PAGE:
What the Broncos Parade Says About Denver’s Transit System
Compared to a typical weekday, about 90,000 more people rode RTD trains and buses on the Tuesday of the Broncos Super Bowl parade. Ridership ballooned 28 percent, giving Denver’s transit system its busiest day ever with 409,000 boardings. To deal with the demand, RTD added service to several rail and bus lines, but also had to detour bus routes that crossed the parade route.
Service wasn’t flawless. Lots of passengers reported prohibitive lines at stations caused by RTD’s archaic payment system. At least one station ran out of paper tickets. Some buses simply didn’t show, causing fans to miss the noon parade. To smooth things out, RTD made all trips free for the rest of the day. (A nice gesture, but it’s pretty unfortunate for a transit system short on money to give up hundreds of thousands of dollars on its busiest day ever.)
Parade day wasn’t a normal day, but the jump in ridership demonstrated the potential of RTD’s system. We now have a pretty good sense that it can carry a lot more people than it typically does. But what would it take for 90,000 more people to ride transit every day?
That Tuesday, transit became a more attractive option because people realized it would be more convenient than driving. Government warnings about crowds of a million people clogging the streets will do that. Denver needs to make transit more convenient all the time.
One way to start would be to increase frequent service. RTD ran more trains and buses for the parade — how about doing that every day?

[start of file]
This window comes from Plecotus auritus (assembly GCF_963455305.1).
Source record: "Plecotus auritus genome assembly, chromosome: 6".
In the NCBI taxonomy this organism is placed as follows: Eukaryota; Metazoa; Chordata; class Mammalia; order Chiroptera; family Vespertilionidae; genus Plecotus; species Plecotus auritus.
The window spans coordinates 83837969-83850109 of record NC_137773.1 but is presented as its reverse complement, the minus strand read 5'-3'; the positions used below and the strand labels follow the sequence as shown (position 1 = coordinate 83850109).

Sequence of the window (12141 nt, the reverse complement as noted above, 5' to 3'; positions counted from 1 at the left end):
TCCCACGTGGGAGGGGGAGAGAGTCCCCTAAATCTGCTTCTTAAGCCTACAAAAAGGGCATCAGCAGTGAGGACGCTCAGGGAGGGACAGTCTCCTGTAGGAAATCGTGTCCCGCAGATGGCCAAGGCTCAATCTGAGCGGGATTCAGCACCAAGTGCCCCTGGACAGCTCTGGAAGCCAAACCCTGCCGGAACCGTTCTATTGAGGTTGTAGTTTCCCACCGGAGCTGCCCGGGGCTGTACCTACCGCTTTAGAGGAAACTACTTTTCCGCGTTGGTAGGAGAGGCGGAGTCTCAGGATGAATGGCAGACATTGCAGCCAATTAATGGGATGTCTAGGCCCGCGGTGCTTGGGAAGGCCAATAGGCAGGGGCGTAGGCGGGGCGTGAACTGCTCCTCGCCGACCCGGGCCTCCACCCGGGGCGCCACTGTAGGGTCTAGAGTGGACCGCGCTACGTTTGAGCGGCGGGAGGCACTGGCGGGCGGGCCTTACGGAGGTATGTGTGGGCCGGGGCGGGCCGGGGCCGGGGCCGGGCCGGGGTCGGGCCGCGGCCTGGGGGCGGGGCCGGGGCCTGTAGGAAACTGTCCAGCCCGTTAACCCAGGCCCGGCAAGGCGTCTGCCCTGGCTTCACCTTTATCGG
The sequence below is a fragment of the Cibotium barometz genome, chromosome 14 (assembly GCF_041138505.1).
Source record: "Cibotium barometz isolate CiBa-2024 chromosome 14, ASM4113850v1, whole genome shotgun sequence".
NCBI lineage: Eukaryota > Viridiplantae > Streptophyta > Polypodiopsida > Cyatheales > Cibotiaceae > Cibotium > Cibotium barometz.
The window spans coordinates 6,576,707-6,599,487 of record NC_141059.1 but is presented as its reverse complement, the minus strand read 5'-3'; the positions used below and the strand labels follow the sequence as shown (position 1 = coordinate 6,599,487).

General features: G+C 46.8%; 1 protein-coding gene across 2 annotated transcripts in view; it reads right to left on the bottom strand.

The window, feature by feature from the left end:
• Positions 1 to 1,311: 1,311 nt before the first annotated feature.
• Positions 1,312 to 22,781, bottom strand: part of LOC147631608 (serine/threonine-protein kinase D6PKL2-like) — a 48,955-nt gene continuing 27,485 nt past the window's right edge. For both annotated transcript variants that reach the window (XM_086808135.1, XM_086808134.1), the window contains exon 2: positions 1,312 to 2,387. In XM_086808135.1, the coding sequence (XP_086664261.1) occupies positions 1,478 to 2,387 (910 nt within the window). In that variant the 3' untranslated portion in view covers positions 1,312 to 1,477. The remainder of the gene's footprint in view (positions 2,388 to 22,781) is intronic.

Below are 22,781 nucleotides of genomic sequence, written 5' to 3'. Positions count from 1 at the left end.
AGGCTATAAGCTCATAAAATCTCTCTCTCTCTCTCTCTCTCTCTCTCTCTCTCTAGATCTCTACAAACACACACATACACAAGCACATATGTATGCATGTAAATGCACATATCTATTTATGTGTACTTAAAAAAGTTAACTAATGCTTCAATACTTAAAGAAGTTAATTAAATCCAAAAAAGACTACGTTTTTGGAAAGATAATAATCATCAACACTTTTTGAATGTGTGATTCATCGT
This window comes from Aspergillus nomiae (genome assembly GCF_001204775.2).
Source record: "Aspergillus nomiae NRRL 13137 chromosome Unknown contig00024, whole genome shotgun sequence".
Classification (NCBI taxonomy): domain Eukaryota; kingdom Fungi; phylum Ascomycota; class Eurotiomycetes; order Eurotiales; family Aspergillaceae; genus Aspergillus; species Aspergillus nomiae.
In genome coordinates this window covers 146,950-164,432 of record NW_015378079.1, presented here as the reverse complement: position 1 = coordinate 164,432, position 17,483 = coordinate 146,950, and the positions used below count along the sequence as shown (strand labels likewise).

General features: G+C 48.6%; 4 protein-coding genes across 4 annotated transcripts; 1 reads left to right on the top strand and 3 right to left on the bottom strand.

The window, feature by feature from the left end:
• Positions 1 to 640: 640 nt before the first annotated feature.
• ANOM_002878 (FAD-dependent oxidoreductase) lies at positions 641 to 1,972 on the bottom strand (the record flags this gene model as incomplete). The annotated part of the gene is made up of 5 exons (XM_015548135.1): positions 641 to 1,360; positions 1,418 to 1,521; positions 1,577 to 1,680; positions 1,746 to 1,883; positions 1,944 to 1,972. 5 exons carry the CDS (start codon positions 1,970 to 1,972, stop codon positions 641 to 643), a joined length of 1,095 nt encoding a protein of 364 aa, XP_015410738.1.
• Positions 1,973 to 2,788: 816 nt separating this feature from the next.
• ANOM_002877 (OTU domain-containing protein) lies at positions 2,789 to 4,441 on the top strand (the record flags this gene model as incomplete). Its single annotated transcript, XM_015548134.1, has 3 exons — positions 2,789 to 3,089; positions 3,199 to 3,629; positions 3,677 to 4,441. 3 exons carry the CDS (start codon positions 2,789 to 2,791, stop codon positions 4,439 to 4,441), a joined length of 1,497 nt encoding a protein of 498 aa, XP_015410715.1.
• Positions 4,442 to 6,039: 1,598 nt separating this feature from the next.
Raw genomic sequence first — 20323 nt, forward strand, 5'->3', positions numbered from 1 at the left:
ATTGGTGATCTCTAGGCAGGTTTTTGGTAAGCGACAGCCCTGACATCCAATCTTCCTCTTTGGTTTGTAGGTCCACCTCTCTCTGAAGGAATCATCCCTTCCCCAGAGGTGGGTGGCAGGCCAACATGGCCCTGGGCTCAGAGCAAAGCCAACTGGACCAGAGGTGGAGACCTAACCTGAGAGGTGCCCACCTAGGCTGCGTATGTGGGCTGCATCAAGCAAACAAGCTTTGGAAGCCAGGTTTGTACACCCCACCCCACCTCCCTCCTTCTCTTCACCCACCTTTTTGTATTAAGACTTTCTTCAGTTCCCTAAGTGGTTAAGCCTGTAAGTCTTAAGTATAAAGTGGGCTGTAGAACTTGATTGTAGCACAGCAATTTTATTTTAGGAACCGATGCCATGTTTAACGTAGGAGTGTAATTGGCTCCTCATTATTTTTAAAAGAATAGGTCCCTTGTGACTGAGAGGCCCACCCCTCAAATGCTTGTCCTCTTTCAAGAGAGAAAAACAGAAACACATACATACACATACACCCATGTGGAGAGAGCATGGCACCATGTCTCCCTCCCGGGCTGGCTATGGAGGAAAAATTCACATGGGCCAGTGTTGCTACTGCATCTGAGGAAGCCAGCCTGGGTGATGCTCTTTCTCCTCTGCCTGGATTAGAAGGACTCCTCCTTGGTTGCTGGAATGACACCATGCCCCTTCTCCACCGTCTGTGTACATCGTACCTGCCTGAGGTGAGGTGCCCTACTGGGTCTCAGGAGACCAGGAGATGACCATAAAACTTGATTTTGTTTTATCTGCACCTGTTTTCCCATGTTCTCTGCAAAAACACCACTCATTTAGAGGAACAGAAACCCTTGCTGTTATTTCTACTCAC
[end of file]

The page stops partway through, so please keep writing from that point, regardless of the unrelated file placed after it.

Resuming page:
Right now people who live within five miles of downtown are more likely to drive than take transit, according to a study by the Downtown Denver Partnership. There are a lot of factors that go into this, but a huge reason is the lack of frequent service. Only five bus lines have service that runs at least every 10 minutes during rush hour.
As transit expert Jarrett Walker explains, frequency is one of the keys to unlocking higher ridership. Buses and trains that come more often reduce wait times. When people feel they can forget about schedules and hop on transit whenever they want, that makes the experience much more competitive with car travel.
Shorter headways (the time in between buses or trains) also make it much less stressful to transfer to other transit lines, and they act as a hedge against breakdowns or other service disruptions. If a bus has to be taken out of service, another one comes along shortly.
RTD’s strategic plan aims to grow ridership but doesn’t mention increasing service frequency. The first city-specific transit plan is expected to launch this year and will hopefully fill the gaps in RTD’s plan.
We know that many more people would ride transit in Denver if it was more convenient. What’s missing, so far, is a coherent plan to make convenient service the norm.